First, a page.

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Companies say profits and wages rise as growth continues

Trump's economic scorecard

NEW YORK - Sales and profits picked up for companies at the end of last year, and more say they're paying their workers higher wages and salaries in new signs that the U.S. economy continues to improve.

The encouraging signals come from the latest survey from National Association for Business Economics of more than 100 members at companies and industry groups. NABE, a professional association for business economists, academics and others who use economics in the workplace, released its survey on Monday.

After years of recovery following the Great Recession, the U.S. job market and economy have become so healthy that businesses say finding skilled workers is the most difficult it has been in nearly a decade.

The responses fit with recent government reports that show the economy grew at a 2.6 percent annual rate in the last three months of 2017 and the unemployment rate is at a 17-year low. Last quarter's growth was slower than the summer's pace, but economists nevertheless called it solid, and it was the 15th straight quarter that GDP has expanded.

In the survey, 47 percent of respondents said their sales rose over the past three months, up a tick from 46 percent three months earlier. Fewer companies said their sales were falling.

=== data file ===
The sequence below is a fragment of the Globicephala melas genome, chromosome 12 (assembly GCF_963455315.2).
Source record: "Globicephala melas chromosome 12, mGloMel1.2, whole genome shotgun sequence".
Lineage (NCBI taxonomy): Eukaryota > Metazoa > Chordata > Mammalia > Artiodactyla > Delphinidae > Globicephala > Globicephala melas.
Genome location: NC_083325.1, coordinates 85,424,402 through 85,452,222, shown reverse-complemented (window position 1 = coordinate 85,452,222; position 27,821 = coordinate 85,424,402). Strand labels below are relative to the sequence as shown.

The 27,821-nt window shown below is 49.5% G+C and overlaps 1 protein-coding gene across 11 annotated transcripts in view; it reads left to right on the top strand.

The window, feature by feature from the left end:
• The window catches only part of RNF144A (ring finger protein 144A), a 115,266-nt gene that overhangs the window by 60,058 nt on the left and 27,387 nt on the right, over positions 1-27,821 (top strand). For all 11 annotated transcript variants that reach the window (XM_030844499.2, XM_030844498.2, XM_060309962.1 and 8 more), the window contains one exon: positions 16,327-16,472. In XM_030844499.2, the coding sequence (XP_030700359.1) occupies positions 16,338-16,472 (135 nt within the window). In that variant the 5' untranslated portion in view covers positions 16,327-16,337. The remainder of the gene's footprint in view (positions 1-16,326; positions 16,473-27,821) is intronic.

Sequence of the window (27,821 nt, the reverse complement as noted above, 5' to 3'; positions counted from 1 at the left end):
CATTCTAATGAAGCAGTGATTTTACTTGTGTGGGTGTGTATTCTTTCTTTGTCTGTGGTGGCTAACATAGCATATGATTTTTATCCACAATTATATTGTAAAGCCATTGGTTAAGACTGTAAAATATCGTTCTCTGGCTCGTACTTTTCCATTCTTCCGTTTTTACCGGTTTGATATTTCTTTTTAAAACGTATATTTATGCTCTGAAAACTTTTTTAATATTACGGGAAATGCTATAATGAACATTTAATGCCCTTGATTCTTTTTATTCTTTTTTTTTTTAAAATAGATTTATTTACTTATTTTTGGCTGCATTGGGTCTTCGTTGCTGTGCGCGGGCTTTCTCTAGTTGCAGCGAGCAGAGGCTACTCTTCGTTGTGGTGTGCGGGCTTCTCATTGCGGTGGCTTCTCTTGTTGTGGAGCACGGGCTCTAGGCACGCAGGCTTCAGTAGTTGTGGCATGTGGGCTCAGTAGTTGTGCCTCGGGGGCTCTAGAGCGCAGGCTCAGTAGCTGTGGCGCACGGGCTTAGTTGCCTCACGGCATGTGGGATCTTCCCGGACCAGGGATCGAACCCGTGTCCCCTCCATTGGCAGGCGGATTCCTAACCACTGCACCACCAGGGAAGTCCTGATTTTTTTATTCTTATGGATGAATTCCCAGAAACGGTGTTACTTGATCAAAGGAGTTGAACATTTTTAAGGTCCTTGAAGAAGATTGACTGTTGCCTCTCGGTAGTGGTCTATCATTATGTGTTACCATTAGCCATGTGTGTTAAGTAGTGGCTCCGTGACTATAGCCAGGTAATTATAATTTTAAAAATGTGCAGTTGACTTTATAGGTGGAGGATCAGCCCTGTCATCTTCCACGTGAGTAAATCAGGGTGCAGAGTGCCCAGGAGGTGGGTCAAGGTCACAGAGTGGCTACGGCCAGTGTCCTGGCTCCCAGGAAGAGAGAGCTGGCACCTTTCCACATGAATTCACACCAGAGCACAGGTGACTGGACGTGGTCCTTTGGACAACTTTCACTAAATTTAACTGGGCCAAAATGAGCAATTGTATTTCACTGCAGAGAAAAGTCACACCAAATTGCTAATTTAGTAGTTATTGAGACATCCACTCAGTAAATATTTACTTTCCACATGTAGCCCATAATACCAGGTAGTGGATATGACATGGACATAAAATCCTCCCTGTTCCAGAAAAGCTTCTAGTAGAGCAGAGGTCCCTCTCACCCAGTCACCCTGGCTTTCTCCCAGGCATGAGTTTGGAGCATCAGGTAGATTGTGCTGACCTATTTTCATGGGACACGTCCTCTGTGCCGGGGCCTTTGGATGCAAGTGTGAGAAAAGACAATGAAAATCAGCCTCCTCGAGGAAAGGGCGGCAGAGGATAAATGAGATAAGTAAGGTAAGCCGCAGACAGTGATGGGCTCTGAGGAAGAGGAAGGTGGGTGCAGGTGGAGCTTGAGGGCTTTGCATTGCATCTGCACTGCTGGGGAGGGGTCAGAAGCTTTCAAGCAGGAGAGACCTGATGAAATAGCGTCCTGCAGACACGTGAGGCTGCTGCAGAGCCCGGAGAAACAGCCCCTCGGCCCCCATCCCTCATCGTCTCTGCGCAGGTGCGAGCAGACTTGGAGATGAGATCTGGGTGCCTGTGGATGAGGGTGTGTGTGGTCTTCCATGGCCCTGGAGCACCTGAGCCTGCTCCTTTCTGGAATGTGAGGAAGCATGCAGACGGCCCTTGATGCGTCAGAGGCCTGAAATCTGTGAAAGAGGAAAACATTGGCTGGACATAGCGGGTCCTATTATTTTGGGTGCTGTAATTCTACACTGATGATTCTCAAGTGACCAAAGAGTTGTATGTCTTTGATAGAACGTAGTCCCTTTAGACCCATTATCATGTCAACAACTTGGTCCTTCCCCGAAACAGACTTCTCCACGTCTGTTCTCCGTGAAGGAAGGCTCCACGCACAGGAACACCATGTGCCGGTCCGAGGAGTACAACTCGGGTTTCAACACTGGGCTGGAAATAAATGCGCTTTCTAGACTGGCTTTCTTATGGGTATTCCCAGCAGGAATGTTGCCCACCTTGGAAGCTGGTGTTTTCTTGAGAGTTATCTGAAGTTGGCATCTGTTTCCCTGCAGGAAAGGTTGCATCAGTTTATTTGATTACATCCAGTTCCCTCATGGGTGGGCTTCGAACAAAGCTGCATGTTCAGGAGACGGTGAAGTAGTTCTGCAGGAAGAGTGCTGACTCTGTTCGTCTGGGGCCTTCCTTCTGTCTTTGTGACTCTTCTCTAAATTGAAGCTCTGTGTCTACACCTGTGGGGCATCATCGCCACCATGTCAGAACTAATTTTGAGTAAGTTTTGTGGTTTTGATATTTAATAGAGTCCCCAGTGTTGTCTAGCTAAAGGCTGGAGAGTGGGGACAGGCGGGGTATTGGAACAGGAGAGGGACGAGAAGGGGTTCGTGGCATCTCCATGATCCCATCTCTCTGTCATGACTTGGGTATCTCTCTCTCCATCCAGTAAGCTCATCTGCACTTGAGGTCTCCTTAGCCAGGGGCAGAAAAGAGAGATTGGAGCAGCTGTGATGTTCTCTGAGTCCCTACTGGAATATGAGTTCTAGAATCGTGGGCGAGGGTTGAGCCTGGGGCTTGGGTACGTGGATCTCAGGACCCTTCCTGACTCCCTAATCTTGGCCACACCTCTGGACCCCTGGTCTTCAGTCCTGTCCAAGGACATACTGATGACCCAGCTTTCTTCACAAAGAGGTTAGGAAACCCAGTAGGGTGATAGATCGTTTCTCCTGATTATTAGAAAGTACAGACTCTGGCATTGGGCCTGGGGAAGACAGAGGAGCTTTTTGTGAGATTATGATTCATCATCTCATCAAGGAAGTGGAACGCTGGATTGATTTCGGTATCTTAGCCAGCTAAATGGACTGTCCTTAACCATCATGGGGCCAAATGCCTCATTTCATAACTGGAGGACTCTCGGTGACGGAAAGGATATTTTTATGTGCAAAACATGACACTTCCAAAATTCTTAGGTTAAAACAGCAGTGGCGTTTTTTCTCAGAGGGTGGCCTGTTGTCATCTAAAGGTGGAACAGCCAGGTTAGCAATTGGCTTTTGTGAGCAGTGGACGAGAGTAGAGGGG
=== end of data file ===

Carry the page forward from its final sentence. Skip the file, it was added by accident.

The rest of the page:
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Finding skilled workers, however, has been getting more difficult as the economy heats up. The highest percentage of respondents, 39 percent, said they were facing shortages in skilled labor since July 2008.

Perhaps as a result of that, companies are paying their workers more. Nearly half of the surveys' respondents said their wages and salaries rose over the past three months. None said they cut pay for workers. That difference of 48 percentage points is the strongest reading for the survey since January 2000 and is the third-highest since the NABE began tracking it in 1982.

Bullishness among businesses is tempered, though. Roughly half of the survey's respondents, 51 percent, said they expect sales to increase over the next three months. But that's down from 61 percent three months earlier.

"The results of the January 2018 NABE Business Conditions Survey show widespread sales and profit gains in the fourth quarter of 2017, but also notable increases in materials costs, wages, and shortages of skilled labor," NABE Vice President Kevin Swift, chief economist of the American Chemistry Council, said in a statement.

"The panel's outlook for growth in the overall economy over the next four quarters surpasses the relatively positive assessments of the past few quarterly surveys," Swift said. "Compared to the near-term outlook three months ago, more firms expect increases in the next three months in their firms' profits, employment and capital spending. However, optimism regarding sales in the first quarter of 2018 is less widespread than it has been since 2016."

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